HARARE - With Zimbabwe teetering on the brink of total collapse due to a worsening political and economic environment, a leading global think tank says 2016 is likely to be one of the most difficult years for President Robert Mugabe and his ruling post-congress Zanu PF.
In a research paper compiled by analyst Gary van Staden of NKC African Economics, a unit of the well-renowned Oxford Economics, he said Zanu PF — which is torn by its seemingly unstoppable factional and succession wars — could soon fracture and disintegrate like the proverbial deck of cards.
“The political environment is more likely than not to turn increasingly hostile over the next few months.
“Unemployment is at unimaginable heights, what few workers remain feel under threat, poverty on the streets is increasing and vacillation over economic reforms and policy realignment provide further sources of heat under the political pressure cooker,” Van Staden’s report notes.
It said festering succession wars within the ruling party indicated that Mugabe had lost control of Zanu PF and was now a “shadow of the former fiery leader” that he once was.
Speaking at the ruling party’s annual conference in Victoria Falls last month, Mugabe openly admitted that his party was rocked by factionalism, and went on to publicly admonish service chiefs — whom he accused of dabbling in politics.
“Mugabe’s acknowledgement of the obvious divisions within Zanu PF is partly designed to curb infighting, but it is also a final plea to allow him and his chosen elites to decide on a new leader and leave him with a little dignity.
“Elements of the party and State have taken clear positions in the race to succeed the ailing president, who may not even see out this term, let alone contest elections in 2018 (when he will be 94).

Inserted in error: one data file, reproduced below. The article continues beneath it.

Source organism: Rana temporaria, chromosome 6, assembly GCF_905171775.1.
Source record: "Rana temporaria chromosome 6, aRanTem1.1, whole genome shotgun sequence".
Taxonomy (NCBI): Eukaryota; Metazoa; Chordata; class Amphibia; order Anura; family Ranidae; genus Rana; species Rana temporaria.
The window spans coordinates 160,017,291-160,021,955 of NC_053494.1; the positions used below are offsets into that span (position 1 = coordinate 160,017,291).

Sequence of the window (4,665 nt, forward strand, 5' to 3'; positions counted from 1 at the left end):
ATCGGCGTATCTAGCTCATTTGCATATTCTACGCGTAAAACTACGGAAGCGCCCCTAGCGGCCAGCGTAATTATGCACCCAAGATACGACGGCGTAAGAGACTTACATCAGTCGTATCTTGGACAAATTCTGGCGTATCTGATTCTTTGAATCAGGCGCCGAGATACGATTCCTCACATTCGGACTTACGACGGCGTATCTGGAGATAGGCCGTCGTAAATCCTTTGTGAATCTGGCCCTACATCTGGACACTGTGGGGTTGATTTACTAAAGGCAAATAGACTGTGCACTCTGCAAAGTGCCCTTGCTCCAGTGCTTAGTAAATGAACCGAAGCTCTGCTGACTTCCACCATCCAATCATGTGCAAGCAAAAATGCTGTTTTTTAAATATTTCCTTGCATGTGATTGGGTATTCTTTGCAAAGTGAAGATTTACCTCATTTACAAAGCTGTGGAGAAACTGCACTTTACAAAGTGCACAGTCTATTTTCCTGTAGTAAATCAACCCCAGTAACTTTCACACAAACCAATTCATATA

“Zimbabwe is an important piece in the Southern African political and economic jigsaw, but as things stand and are likely to play out, it is a piece that will remain missing,” the report added.
It said the military, who had been the real power behind Mugabe’s since the country’s independence from Britain in April 1980, had senior war veterans in command positions who allegedly wanted to see former Vice President Joice Mujuru in State House come 2018.
“(But) The military has other senior war hero veterans in command positions who want to see Vice President Emmerson Mnangagwa in office as he is regarded as the least threat to the patronage networks developed over 30-plus years of Zanu-PF rule.
“And there are still others who want to see fresh political blood in some combination of the opposition Movement for Democratic Change (MDC) factions and elements of Zanu-PF.
“The idea of a united military and security establishment meekly following Mr Mugabe’s wishes and endorsing a chosen successor (more particularly should this successor happen to be his wife Grace) is deeply flawed, irrational and now clearly wrong.
“The gloves are off in every nook and cranny of the party and the State, and the consequences for governance and policy making in Zimbabwe over the next 12 months or so are severe,” the report added.